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In his January 2019 Interim Report, Dr. Rueben Devlin, the Chair of the Premier’s Council on Improving Healthcare, noted the impressive dedication of health care professionals but also expressed his concerns about overcrowding, wait times, equitable access to services, difficulties navigating the health care system, system capacity, technology and innovation and efficiency.

I’ve recently experienced Ontario’s health care system locally and in the downtown Toronto hospitals, and this is how my experience compared to Dr. Devlin’s observations.

First and foremost, I have to express my profound appreciation to all the people involved in my care. Without exception, the cleaning staff, support workers, nurses, physicians and specialists were professional, caring, compassionate, patient, friendly and supportive. Dr. Devlin is right to be impressed by these people, and whatever change is made to the health care system needs to respect their dedication and professionalism.

After several delays and the prospect of a long wait time for an MRI at my local hospital, I was able to connect UHN with my doctor and get an MRI in a week. The MRI did take place on a Monday at 4:00 AM but by that point I was willing to go anywhere at any time to get it done. This was my first exposure to the differences between local and ‘downtown Toronto’ service levels.

My second experience was the Emergency Department at Toronto Western. Again, great staff but the wait to be seen is interminable. Even when you know their need is greater than yours, it’s discouraging to see the ambulances roll in and know that you’re going to be bumped down the list by the new arrivals. A little more frustrating are those who use the ED for minor complaints and an immediate response. The homeless, mentally ill and addicted are people with their own special problems and needs that the health care system must take care of. Not an easy job being a downtown hospital.

Next, I encountered the dreaded hallway medicine. In fact, one of my bed spaces was labelled Hallway 1. Noisy, undignified and totally lacking in privacy. Not to mention how short and narrow those damn emergency beds are! On the other hand – the people! The nurse who brought me a heated blanket at 3:00 AM. The four doctors who stood in the hallway beside my bed conferring on the best course of treatment and discussing it with me in an open, compassionate and understandable way. The chatty orderly who wrapped me up and wheeled me to my room. This was a recurring theme in my experience – a challenging environment more than compensated for the quality of care and caring.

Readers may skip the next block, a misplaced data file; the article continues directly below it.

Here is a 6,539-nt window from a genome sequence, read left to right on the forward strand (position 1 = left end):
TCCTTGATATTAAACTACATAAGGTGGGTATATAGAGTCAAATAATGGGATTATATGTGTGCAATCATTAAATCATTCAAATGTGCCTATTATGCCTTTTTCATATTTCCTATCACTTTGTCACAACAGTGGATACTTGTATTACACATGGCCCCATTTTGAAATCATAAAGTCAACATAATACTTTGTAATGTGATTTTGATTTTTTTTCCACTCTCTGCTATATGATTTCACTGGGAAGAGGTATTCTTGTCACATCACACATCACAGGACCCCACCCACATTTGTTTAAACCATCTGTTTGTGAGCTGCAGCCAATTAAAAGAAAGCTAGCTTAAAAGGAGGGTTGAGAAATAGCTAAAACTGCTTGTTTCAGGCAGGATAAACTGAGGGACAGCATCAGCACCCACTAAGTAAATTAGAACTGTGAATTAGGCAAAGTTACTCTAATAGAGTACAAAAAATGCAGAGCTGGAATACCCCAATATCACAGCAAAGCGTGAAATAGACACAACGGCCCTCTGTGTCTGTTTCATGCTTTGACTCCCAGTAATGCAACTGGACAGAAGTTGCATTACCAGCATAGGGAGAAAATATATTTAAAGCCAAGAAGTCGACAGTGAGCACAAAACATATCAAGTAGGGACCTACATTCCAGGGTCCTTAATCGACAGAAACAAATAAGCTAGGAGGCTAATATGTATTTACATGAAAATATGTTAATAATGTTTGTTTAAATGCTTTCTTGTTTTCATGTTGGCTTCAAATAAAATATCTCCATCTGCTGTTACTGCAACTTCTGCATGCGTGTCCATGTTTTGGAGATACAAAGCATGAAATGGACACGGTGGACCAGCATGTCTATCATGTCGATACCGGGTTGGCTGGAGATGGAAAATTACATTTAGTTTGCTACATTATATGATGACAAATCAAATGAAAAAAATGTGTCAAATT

Once admitted, things progressed quickly and efficiently. A pleasant room, attentive nursing staff, a visit from a therapy dog and doctors coming by to educate me on what was coming up. The OR, recovery room, discharge and the second visit to the OR taught me simple lessons. First, avoid going to the hospital over the holidays and at the peak of flu season. As one nurse explained to me, hospitals are like a bathtub full to the brim at the best of times. Throw in a bunch more people and its water overflowing everywhere. Second, don’t even think about rest and sleep. Third, try to relax and let the good people take care of you. They will!

My transfer from Western through my local LHIN to the care of St. Elizabeth Healthcare was seamless. Again, the professionalism and the timeliness of care were impressive. At the same time, I was being treated by the wonderful people at Princess Margaret Cancer Centre. While the waiting rooms were full and the delays frequent, the doctors routinely stayed until late in the day to make sure that everyone was seen. Various tests, scans and procedures were scheduled with amazing efficiency. The upbeat, punctual and friendly care provided by the radiation treatment staff was astounding.

So what did I learn? First, it’s all about the people. Amazing people doing a terrific job in challenging circumstances. Secondly, capacity and geographic inequity are huge issues. The downtown hospitals definitely have the advantage in advanced care practices but pay the price in the relentless pressure of people seeking relief from their pain and suffering. Thirdly, communication between professionals is an issue. While cell phones are now ubiquitous, there were a number of times when clinicians just didn’t seem to be talking to each other. On the other hand, the patient portal was fantastic. A constant stream of emails to alert me to the time, location and reason for my appointments. The speed with which results were known and communicated was amazing. The array of medical technology available to diagnose and treat illness is absolutely overwhelming. While none of us likes to pay taxes, I can’t begin to express my gratitude for the money that was invested in medical technology. The ROI on my health care taxes far exceeds the return on my financial investments. Final thought. If you do get sick, the system works. Sometimes slowly, sometimes inefficiently, sometimes confusingly but it works. The health care people are there for you.